This graph shows the pressure being refreshed to almost 10 bar while the cell was cold (note, the calorimeter runs warm, so "cold" is relative). Then the power is turned on to 37W and the temperature in the cell rises to 511.4C, then proceeds to settle down to 499.1, or so, after a while. This cell did not do that when operating near 400C a few days ago, and did not do that with the wires in place before hydrogen was added. Each subsequent step since then has displayed the same behavior, though the size of the overshoot was decreasing. The measured output power from the calorimeter showed the same basic shape, but only with an amplitude of about 60 mW, which is not beyond the confidence limits
Behavior of the Pressure
The drop in pressure is highly unlikely to be leakage, as far as we can tell, given that the pressure drop mostly stops when the cell is cooled down, and in the last few cycles, has actually increased. If it is not leaking out, it is probably really absorbing, and our best guess at the moment is that it has absorbed ~40% by moles of Ni in the wire (spreadsheet) Figures are rough because of uncertainty about actual volume of cell after the wire and fiberglass sheathing is inserted. The rate of absorption changes at 6:53, also. It is after that change that the pressure starts rising while the cell is turned off.
The resistance is starting to be interesting, also. In the graph, the resistance value rises when the temperature overshoots, too, possibly indicating that the higher temperature is localized at one spot on the wire that is getting significantly hotter. Then it develops little sudden jumps. These values are small, but clearly above the noise levels. In the latest data (so new it isn't on this screen capture, the resistance is rising after a rather larger little jump in the resistance.
Another interesting thing is that the resistance of the wire does not come back very close to the level it was before the first heating cycle started. And even before the first cycle pictures, the resistance rose slightly as the hydrogen was loaded.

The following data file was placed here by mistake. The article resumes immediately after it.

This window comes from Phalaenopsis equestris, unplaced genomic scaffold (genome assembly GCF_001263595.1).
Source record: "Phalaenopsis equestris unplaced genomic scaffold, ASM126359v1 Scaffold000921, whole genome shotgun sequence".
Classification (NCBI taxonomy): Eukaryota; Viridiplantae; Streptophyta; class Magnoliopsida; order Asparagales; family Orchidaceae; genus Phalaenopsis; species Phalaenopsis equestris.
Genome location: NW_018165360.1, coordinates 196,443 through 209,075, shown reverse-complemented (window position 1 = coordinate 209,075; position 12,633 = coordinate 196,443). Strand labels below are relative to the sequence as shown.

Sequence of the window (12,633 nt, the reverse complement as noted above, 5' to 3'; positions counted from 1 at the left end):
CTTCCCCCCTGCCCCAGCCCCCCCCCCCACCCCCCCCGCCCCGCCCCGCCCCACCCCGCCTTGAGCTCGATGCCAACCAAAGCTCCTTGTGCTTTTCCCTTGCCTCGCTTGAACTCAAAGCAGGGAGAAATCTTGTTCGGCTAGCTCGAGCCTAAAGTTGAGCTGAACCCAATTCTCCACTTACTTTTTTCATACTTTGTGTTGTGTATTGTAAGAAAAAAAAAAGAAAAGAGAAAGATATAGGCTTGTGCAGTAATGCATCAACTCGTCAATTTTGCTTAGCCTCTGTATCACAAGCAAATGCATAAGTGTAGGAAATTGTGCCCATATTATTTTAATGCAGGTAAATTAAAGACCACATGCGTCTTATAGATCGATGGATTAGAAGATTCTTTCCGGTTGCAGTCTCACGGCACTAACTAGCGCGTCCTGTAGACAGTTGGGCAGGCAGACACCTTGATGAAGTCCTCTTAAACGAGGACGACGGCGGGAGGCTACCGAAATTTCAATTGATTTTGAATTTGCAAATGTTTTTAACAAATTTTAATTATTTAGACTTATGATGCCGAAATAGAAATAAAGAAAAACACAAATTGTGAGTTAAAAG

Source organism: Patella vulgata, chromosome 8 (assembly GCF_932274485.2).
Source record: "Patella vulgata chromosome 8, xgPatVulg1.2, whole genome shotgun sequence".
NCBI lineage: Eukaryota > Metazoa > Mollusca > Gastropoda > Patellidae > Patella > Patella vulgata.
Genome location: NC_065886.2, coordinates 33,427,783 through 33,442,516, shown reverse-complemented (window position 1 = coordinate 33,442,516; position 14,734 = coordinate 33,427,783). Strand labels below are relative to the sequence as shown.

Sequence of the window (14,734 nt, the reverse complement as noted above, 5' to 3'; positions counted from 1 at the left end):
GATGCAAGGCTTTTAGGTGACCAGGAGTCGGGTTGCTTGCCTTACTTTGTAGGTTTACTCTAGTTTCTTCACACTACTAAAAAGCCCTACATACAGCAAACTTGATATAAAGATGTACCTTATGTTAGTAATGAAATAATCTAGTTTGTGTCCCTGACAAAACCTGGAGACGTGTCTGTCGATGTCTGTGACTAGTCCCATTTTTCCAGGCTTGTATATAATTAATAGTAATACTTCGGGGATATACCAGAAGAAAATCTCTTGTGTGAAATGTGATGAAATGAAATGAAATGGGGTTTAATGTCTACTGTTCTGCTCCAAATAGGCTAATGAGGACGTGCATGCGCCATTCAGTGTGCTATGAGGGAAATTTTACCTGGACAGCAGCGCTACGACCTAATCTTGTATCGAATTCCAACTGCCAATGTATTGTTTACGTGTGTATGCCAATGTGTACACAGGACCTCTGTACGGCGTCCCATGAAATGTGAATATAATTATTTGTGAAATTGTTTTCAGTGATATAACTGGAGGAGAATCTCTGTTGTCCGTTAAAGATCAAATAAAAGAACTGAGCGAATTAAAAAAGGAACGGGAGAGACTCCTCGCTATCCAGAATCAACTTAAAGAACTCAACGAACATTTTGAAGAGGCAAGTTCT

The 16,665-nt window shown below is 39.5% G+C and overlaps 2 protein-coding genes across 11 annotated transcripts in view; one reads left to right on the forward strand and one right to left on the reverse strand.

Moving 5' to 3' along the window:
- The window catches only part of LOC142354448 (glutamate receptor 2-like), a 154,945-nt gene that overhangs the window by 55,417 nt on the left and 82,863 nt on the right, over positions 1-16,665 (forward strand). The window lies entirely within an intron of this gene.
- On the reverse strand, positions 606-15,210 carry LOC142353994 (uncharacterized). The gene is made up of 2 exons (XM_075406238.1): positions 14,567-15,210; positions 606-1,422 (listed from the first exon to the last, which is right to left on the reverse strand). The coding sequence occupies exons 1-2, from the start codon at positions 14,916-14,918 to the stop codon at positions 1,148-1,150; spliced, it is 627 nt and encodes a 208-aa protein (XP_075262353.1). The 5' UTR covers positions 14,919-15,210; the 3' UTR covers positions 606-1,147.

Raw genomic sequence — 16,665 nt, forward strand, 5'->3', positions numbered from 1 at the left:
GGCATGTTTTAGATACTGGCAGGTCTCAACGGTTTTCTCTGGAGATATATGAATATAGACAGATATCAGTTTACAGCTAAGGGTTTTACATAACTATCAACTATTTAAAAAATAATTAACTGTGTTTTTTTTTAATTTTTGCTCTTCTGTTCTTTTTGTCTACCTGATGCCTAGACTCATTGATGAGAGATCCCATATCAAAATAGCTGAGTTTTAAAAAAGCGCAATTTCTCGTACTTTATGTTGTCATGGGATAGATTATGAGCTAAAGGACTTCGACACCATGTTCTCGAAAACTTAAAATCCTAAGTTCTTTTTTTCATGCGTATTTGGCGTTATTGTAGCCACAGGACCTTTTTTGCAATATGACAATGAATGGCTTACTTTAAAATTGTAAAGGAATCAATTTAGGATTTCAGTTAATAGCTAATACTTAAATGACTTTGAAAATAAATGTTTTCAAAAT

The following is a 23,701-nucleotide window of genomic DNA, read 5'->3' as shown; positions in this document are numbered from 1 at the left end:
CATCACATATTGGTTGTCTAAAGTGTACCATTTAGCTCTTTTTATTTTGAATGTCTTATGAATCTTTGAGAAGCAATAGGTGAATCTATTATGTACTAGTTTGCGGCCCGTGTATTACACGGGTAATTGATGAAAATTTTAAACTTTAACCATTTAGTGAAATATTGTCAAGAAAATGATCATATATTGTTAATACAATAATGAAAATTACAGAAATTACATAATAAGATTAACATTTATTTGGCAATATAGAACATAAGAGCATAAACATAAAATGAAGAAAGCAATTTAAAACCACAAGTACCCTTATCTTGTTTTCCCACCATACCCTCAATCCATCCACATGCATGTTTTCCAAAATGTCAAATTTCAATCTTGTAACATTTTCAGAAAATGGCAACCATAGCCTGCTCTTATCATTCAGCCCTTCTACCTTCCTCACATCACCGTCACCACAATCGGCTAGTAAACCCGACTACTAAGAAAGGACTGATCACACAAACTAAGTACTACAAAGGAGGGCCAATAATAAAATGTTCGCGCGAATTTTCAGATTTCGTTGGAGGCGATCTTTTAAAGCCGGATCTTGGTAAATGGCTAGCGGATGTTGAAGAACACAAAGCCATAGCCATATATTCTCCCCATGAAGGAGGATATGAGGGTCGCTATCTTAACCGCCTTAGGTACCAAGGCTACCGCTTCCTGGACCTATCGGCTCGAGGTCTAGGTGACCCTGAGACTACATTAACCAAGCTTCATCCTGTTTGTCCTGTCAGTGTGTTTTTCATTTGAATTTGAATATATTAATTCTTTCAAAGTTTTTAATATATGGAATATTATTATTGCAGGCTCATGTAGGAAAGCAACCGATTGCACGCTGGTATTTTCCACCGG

The meaning of it all? I have no idea. BUT, the overshooting is extremely interesting. A big thank you to all the people following and contributing to the analysis of these events. Especially, we'd like to thank Ecco, who we suspect is really a whole team posting under the same name because of how much he contributes :)
Our plan is to just keep letting it cycle and load as we watch. Should make for an interesting holiday weekend here in the US.
One more graph to leave you with, tonight:
Note how the rate of pressure drop increased tremendously in the second set of cycling. We also upped the current through the active wires to 1 amp in between the cycle sets. When we were running at 500 at the 12:00 on the 29th we also saw the faster rate, though, so it appears temperature dependent.
UPDATE 5 - Pressure Bottomed Out at 0.23 Bar
It certainly appears that the wire is continuing to absorb the Hydrogen even below atmospheric pressure. We allowed the cell to bottom out at roughly 0.23 bar. After that, the resistance slowly increased and the wire seemed to be releasing gas slowly and then reabsorbing it quickly every so often. Curious, huh? Funky stuff going on in that wire as it interacts with Hydrogen.
After observing the minimum pressure for a while, we decided to refresh the pressure and try to achieve higher loading ratios. We are currently at approximately 62% H to Ni. We do not know what the Cu in the wire will do regarding Hydrogen.